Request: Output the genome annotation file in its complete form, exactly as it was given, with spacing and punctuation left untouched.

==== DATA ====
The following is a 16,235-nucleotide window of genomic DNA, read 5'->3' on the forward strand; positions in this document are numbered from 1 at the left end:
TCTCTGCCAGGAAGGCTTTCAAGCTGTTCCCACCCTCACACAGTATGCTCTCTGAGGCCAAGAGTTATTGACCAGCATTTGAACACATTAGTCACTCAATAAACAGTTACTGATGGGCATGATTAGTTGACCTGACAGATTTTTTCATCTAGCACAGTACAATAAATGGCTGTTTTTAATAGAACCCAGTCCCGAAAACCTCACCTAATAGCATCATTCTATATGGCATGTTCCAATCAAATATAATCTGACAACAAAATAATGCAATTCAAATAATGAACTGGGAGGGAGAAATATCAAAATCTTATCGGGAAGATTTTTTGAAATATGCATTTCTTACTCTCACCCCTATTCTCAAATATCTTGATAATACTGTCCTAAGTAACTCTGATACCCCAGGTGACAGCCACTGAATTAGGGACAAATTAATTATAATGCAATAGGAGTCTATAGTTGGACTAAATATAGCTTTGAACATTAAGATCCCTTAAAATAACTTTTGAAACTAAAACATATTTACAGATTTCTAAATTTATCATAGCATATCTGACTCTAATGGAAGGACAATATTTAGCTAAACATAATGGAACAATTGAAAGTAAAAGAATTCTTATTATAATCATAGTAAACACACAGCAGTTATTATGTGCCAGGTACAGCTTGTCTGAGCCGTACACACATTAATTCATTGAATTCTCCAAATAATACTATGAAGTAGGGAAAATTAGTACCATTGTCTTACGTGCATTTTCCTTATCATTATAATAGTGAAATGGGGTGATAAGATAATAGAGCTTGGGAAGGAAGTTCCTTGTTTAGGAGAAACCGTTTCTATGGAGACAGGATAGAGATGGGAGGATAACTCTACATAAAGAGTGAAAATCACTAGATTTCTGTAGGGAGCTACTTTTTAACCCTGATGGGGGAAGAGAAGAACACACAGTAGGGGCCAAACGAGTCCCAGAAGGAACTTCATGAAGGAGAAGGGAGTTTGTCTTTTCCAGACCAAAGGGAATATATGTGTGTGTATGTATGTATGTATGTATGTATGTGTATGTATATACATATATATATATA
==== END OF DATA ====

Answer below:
The following is a 16,235-nucleotide window of genomic DNA, read 5'->3' on the forward strand; positions in this document are numbered from 1 at the left end:
TCTCTGCCAGGAAGGCTTTCAAGCTGTTCCCACCCTCACACAGTATGCTCTCTGAGGCCAAGAGTTATTGACCAGCATTTGAACACATTAGTCACTCAATAAACAGTTACTGATGGGCATGATTAGTTGACCTGACAGATTTTTTCATCTAGCACAGTACAATAAATGGCTGTTTTTAATAGAACCCAGTCCCGAAAACCTCACCTAATAGCATCATTCTATATGGCATGTTCCAATCAAATATAATCTGACAACAAAATAATGCAATTCAAATAATGAACTGGGAGGGAGAAATATCAAAATCTTATCGGGAAGATTTTTTGAAATATGCATTTCTTACTCTCACCCCTATTCTCAAATATCTTGATAATACTGTCCTAAGTAACTCTGATACCCCAGGTGACAGCCACTGAATTAGGGACAAATTAATTATAATGCAATAGGAGTCTATAGTTGGACTAAATATAGCTTTGAACATTAAGATCCCTTAAAATAACTTTTGAAACTAAAACATATTTACAGATTTCTAAATTTATCATAGCATATCTGACTCTAATGGAAGGACAATATTTAGCTAAACATAATGGAACAATTGAAAGTAAAAGAATTCTTATTATAATCATAGTAAACACACAGCAGTTATTATGTGCCAGGTACAGCTTGTCTGAGCCGTACACACATTAATTCATTGAATTCTCCAAATAATACTATGAAGTAGGGAAAATTAGTACCATTGTCTTACGTGCATTTTCCTTATCATTATAATAGTGAAATGGGGTGATAAGATAATAGAGCTTGGGAAGGAAGTTCCTTGTTTAGGAGAAACCGTTTCTATGGAGACAGGATAGAGATGGGAGGATAACTCTACATAAAGAGTGAAAATCACTAGATTTCTGTAGGGAGCTACTTTTTAACCCTGATGGGGGAAGAGAAGAACACACAGTAGGGGCCAAACGAGTCCCAGAAGGAACTTCATGAAGGAGAAGGGAGTTTGTCTTTTCCAGACCAAAGGGAATATATGTGTGTGTATGTATGTATGTATGTATGTATGTGTATGTATATACATATATATATATA